Image
© Michael Potter
On the left side of this picture, highlighted by the dark cloud but with its detail obscured, is a bright triangular shape streaking across the sky.

Could it be visitor from space or perhaps an experimental delta-wing aircraft from Culdrose or beyond?

It was snapped by accident and only discovered when Michael Potter reviewed his photographs of Mounts Bay on his computer.

He said: "I uploaded it to my laptop and decided to delete it because of the apparent sunspot over part of the image.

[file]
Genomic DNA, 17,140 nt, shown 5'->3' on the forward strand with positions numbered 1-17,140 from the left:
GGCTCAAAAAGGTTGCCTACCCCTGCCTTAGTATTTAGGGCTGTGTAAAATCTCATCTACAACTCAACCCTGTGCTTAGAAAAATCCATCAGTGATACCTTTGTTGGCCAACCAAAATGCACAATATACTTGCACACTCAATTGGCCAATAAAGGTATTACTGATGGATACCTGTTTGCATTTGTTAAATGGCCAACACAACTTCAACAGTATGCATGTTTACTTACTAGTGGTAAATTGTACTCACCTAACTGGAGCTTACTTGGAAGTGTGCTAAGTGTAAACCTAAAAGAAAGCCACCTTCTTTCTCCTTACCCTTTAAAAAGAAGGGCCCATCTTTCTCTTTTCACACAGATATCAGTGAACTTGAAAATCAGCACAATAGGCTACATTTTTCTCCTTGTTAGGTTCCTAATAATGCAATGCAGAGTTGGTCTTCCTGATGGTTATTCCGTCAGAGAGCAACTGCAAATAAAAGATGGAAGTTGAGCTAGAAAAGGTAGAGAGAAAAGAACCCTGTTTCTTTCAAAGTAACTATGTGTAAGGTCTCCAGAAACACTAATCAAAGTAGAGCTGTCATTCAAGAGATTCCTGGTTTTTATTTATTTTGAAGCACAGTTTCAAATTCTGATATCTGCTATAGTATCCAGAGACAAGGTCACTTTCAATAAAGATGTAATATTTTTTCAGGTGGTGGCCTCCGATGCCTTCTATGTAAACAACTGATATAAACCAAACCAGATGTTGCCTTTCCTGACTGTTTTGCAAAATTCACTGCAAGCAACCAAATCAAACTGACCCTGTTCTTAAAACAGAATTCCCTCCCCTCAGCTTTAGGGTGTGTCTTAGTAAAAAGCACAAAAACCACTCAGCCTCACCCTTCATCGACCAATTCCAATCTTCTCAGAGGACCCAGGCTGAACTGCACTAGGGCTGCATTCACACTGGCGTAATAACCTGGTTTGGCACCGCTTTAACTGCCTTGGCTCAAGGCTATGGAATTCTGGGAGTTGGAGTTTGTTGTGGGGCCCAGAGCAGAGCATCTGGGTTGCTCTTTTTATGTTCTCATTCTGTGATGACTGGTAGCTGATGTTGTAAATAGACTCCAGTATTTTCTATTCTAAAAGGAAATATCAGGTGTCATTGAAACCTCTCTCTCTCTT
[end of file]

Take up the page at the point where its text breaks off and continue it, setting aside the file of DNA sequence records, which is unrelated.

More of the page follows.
Image
© Micahel Potter
Close-up of the fireball
"Then I noticed on the left hand side of the image something that had not been apparent when I took the photo.

"The photo has not been tampered with or photo-shopped so what is it?"

Perhaps the correct answer is in itself as incredible as the idea of UFOs.

It is most probably a large lump of 4.3-billion-year-old rock which has slammed into the Earth's atmosphere at a terrific speed, perhaps as much as 45 miles a second. Heated by friction to a fireball of around 1,500 degrees centigrade, it is just one of an endless cascade of meteors that rain down on us day and night.